The creation of monarchial command center
Addis Ababa is a relatively new city. Although there was some settlement there by the Oromia who called it Finfinne its urbanization began when the Ethiopian Amharic Emperor, Menelik II, moved there in the late 19th century to create a more centralized command post to control his domain that extended much farther south then northern Ethiopia. As has been well written about about the capitals of many developing countries, Addis which is the short term used by locals, became more cosmopolitan then other areas. A large influx of Amhara gradually moved into what had previously been Oromia. They encouraged the development of educational institutions, commerce, diplomatic interaction, and modernization of the city which rapidly outpaced that of the other areas of Ethiopia.
Immigration from many regional states to Addis Ababa blends into a city identity
Immigrants from every region of Ethiopia came seeking work and opportunity they could not find in the countryside. Whereas in the countryside, which makes up the largest percentage of a rural population in the world among countries, lived a life less cosmopolitan and urban. While inter-ethnic marriage became very common in Addis it rarely happened and is often shunned in the countryside. The everyday language and identity in the countryside is the local one whereas in Addis those who were born and raised there identify themselves commonly as from Addis Ababa adopting Amharic as their main language and the Addis identity. They transform from their local ethnic culture to the Addis culture in one generation.
The current generation who was born in raised in Addis Ababa or went to university in Addis Ababa is more likely to accept the idea of a national identity to Ethiopia which makes a very small percentage of total Ethiopian population. Many have never been to the countryside and cannot relate to it other than it was where their ancestors grew up. This division of identity and experience no doubt plays a role in what is happening in Ethiopia today.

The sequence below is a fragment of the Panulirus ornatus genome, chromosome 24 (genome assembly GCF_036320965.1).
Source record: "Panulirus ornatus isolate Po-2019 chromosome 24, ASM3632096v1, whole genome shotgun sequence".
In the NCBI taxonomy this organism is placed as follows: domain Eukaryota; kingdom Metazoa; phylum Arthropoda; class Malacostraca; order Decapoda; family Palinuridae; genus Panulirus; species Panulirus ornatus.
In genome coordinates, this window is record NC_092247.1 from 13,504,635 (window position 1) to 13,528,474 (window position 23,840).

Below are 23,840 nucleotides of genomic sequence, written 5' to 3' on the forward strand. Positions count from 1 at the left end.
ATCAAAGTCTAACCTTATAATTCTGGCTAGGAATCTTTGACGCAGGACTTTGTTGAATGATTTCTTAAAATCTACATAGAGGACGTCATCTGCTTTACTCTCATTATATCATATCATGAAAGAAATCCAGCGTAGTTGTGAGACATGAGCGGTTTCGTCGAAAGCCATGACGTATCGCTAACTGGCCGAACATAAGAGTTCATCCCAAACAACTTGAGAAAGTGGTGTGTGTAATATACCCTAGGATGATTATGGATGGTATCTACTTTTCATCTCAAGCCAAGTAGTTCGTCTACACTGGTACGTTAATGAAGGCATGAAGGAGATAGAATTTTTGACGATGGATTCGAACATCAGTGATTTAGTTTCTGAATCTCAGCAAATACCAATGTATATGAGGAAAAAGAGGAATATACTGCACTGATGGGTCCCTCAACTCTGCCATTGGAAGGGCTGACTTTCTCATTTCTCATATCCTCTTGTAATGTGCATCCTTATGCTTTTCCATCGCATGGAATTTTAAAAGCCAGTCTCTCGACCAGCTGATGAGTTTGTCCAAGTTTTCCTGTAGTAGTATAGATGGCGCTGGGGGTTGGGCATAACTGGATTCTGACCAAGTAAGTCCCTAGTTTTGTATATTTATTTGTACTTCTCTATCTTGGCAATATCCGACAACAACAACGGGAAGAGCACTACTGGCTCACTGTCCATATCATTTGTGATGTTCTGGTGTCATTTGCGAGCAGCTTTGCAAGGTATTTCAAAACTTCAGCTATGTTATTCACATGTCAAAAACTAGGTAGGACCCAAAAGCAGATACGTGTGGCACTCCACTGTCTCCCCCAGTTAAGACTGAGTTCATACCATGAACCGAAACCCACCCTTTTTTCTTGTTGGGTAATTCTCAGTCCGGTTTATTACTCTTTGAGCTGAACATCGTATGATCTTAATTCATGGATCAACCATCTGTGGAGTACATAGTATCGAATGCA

Those living in Addis Ababa have been raised with and most easily accept the idea of single Ethiopia identity predicted by such western social writers such as Levine. On the other hand researchers who spent time in the country side such as Young see Ethiopia as an empire of differing nations prone to recurring conflict.
The autonomy of the regional states and regional educational development empowers regional identity
Since the post Derg era began all the regional state capitals have had universities built. Although initially they were staffed by mostly Amhara faculty that is giving way to more regional ethnic faculty. Many of these faculty have had to chance to study abroad or least cooperate with international institutions.
Over the past several decades thirty-three universities have been built in the many different regions of Ethiopia. Whereas the center of intellectual development was in Addis and primarily dominated by Amhara now there is a new spring of ideas and identity perceptions arising in each region. Thus new growth of regionalism is a strong counter to centralized Addis Ababa identity which promotes one national identity. Instead of all regional leaders going through a transformational experience of living in Addis Ababa for a time during their education that may alter their identity they are now being educated in regional universities by increasing regionally trained faculty and influenced by regionally experienced elders of the community.
“You can bring a horse to water but you can’t make him drink!”
A reflection on Florida’s #COVID-19 Crisis and reluctance to vaccination